The Lake Isle of Innisfree, by W.B. Yeats

Skagit River Mist/PFly CC-BY-SA-2.0


W.B. Yeats

I will arise and go now, and go to Innisfree,

And a small cabin build there, of clay and wattles made;

Nine bean-rows will I have there, a hive for the honey-bee,

And live alone in the bee-loud glade.


And I shall have some peace there, for peace comes dropping slow,

Dropping from the veils of the morning to where the cricket sings;

There midnight’s all a glimmer, and noon a purple glow,

And evening full of the linnet’s wings.


I will arise and go now, for always night and day

I hear lake water lapping with low sounds by the shore;

While I stand on the roadway, or on the pavements grey,

I hear it in the deep heart’s core.

William Butler Yeats (1865-1939), Nobel Prize winning Irish dramatist, author and poet.

The poetry of WB Yeats occupies a large place in my heart and is one of my favorite sources of inspiration.  In his early years, Yeat’s was not afraid to write of faeries and mystical things that fired my childish imagination. Later, as he grew as both a writer and as a person, he also wrote wonderful works that were more firmly rooted in reality. The Lake Isle of Innisfree was published in 1890.


Filed under #FlashFictionFriday, Fantasy, Poetry

3 responses to “The Lake Isle of Innisfree, by W.B. Yeats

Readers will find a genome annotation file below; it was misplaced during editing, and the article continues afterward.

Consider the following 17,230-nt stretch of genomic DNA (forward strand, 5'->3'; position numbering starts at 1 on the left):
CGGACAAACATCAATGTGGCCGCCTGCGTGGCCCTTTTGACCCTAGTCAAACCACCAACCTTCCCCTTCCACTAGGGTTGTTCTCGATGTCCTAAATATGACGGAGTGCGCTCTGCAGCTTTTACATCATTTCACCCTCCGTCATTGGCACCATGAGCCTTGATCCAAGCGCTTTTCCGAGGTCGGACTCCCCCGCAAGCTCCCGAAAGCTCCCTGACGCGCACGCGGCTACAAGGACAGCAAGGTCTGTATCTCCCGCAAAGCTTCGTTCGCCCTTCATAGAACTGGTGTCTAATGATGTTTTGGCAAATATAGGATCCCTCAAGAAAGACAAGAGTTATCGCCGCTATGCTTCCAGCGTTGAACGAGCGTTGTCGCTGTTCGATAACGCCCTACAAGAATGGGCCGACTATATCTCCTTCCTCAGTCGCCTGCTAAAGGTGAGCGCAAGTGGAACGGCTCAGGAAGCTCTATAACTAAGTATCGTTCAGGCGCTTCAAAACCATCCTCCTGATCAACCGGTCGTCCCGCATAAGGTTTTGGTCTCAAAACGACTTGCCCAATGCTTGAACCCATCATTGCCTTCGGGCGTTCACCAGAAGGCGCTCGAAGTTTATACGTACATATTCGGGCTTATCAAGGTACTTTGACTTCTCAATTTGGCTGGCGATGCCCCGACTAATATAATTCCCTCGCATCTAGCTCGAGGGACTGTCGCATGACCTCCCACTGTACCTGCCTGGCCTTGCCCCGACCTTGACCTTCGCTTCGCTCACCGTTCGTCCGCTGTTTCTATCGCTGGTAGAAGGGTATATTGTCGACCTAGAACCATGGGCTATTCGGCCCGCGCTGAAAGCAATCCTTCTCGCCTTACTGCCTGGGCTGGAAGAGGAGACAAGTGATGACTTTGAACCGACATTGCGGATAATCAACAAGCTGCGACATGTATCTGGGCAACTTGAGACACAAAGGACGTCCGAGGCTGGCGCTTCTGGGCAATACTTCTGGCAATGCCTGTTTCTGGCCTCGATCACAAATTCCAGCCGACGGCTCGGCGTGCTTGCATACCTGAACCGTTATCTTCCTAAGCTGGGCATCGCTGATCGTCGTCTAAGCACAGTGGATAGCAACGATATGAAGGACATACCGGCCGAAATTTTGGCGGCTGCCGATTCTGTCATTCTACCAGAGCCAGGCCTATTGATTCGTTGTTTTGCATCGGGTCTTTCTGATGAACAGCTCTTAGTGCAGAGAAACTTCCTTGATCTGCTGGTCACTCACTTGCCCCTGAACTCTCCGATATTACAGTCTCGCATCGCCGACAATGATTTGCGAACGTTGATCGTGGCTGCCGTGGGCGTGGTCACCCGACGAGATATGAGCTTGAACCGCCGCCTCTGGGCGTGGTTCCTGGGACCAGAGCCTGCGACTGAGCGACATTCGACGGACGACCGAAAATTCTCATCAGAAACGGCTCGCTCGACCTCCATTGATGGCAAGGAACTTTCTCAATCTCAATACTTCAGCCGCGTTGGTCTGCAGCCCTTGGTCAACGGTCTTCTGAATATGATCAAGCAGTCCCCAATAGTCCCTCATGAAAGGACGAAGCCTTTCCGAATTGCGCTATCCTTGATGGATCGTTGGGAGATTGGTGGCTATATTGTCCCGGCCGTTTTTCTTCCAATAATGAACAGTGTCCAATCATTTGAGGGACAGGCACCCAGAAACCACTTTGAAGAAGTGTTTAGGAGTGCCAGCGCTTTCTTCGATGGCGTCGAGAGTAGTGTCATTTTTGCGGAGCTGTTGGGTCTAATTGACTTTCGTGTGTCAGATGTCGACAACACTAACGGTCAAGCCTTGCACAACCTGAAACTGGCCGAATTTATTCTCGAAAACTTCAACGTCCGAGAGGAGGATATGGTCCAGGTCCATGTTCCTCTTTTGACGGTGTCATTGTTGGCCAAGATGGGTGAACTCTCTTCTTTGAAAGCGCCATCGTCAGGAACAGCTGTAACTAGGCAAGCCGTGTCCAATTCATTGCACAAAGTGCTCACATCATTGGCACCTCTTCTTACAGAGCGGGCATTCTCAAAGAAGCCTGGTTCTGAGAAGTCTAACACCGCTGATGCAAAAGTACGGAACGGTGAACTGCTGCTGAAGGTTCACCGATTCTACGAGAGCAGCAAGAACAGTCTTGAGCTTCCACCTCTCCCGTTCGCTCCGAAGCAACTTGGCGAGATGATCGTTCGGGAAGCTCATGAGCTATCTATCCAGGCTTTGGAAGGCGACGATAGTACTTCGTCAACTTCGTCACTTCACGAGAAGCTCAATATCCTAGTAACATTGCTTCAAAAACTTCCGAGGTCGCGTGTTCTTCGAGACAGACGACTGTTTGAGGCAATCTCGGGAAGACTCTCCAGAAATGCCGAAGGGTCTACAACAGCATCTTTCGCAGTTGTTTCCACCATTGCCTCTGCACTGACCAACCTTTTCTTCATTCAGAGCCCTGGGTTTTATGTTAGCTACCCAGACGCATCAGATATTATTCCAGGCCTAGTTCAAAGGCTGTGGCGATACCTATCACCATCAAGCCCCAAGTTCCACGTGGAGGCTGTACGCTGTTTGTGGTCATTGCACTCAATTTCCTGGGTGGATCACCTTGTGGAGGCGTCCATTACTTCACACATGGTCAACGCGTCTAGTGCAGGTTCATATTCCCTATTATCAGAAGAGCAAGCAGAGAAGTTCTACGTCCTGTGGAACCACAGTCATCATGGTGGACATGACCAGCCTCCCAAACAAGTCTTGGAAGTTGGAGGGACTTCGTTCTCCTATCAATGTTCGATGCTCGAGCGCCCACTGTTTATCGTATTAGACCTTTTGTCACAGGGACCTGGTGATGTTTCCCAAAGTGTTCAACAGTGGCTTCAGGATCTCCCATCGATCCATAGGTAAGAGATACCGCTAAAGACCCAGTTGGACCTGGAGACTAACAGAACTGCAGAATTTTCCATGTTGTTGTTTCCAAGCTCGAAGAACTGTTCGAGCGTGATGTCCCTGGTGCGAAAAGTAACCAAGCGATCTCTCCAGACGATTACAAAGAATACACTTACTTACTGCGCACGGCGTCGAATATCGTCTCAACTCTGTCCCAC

1. TermiteWriter

    Yeats is a great poet. Do you know “Lines Written in Dejection”? I have in my mind a unwritten book which I want to entitle “The Dark Leopards of the Moon” from this poem (also use the poem as the book’s epigraph). Here it is:

    When have I last looked on
    The round green eyes and the long wavering bodies
    Of the dark leopards of the moon?
    All the wild witches, those most noble ladies,
    For all their broom-sticks and their tears,
    Their angry tears, are gone.
    The holy centaurs of the hills are banished;
    I have nothing but the harsh sun;
    Heroic mother moon has vanished,
    And now that I have come to fifty years
    I must endure the timid sun.


    • The works of Yeats have loomed large in my reading-for-contemplation life. Of all the great ones, he vies with Shelley and Byron as my favorite poet. “Lines Written in Dejection” is a short poem, but is one that strikes a chord in my heart. To me, it is wonderful how he chooses the words with the most visual impact. Thus, the poem is complete in eleven lines. Sheer beauty!

      I think it would be a wonderful epigraph, and I love your idea of using his imagery as a title.


      • TermiteWriter

        Shelley was my favorite poet in college (I was an English major)., The book I have in mind will be about a woman who has accomplished great things in her life and now in her later years is feeling alone and dejected, so the poem fit perfectly.